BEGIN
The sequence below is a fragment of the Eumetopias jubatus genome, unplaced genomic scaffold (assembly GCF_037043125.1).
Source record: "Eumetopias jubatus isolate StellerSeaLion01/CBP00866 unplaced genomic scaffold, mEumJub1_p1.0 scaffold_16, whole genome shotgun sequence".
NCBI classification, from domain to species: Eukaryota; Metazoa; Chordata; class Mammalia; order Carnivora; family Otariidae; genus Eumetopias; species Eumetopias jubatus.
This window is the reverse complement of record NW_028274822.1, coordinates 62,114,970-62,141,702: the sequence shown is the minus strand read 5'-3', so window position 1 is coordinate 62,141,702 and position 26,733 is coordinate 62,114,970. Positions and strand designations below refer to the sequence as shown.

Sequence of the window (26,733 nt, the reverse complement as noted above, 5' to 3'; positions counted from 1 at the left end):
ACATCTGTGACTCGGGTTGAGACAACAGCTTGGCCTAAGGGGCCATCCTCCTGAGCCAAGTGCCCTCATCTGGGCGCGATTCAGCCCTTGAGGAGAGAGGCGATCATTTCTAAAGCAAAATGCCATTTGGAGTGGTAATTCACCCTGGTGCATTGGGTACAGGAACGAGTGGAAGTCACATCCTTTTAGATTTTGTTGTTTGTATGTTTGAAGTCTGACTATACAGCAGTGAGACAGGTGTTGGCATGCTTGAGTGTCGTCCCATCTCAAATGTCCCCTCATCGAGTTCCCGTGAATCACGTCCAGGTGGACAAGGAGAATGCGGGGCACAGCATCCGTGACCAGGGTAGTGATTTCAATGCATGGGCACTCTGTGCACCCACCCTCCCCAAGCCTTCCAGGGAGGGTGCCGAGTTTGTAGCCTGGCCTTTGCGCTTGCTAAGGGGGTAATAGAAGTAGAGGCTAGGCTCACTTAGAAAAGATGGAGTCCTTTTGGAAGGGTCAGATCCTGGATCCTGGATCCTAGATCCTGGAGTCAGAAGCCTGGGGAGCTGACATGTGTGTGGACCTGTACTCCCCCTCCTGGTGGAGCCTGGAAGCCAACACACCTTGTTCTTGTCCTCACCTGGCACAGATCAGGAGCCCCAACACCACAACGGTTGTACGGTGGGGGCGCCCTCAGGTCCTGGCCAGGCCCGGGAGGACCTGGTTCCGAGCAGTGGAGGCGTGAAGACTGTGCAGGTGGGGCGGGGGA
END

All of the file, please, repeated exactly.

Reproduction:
The sequence below is a fragment of the Eumetopias jubatus genome, unplaced genomic scaffold (assembly GCF_037043125.1).
Source record: "Eumetopias jubatus isolate StellerSeaLion01/CBP00866 unplaced genomic scaffold, mEumJub1_p1.0 scaffold_16, whole genome shotgun sequence".
NCBI classification, from domain to species: Eukaryota; Metazoa; Chordata; class Mammalia; order Carnivora; family Otariidae; genus Eumetopias; species Eumetopias jubatus.
This window is the reverse complement of record NW_028274822.1, coordinates 62,114,970-62,141,702: the sequence shown is the minus strand read 5'-3', so window position 1 is coordinate 62,141,702 and position 26,733 is coordinate 62,114,970. Positions and strand designations below refer to the sequence as shown.

Sequence of the window (26,733 nt, the reverse complement as noted above, 5' to 3'; positions counted from 1 at the left end):
ACATCTGTGACTCGGGTTGAGACAACAGCTTGGCCTAAGGGGCCATCCTCCTGAGCCAAGTGCCCTCATCTGGGCGCGATTCAGCCCTTGAGGAGAGAGGCGATCATTTCTAAAGCAAAATGCCATTTGGAGTGGTAATTCACCCTGGTGCATTGGGTACAGGAACGAGTGGAAGTCACATCCTTTTAGATTTTGTTGTTTGTATGTTTGAAGTCTGACTATACAGCAGTGAGACAGGTGTTGGCATGCTTGAGTGTCGTCCCATCTCAAATGTCCCCTCATCGAGTTCCCGTGAATCACGTCCAGGTGGACAAGGAGAATGCGGGGCACAGCATCCGTGACCAGGGTAGTGATTTCAATGCATGGGCACTCTGTGCACCCACCCTCCCCAAGCCTTCCAGGGAGGGTGCCGAGTTTGTAGCCTGGCCTTTGCGCTTGCTAAGGGGGTAATAGAAGTAGAGGCTAGGCTCACTTAGAAAAGATGGAGTCCTTTTGGAAGGGTCAGATCCTGGATCCTGGATCCTAGATCCTGGAGTCAGAAGCCTGGGGAGCTGACATGTGTGTGGACCTGTACTCCCCCTCCTGGTGGAGCCTGGAAGCCAACACACCTTGTTCTTGTCCTCACCTGGCACAGATCAGGAGCCCCAACACCACAACGGTTGTACGGTGGGGGCGCCCTCAGGTCCTGGCCAGGCCCGGGAGGACCTGGTTCCGAGCAGTGGAGGCGTGAAGACTGTGCAGGTGGGGCGGGGGA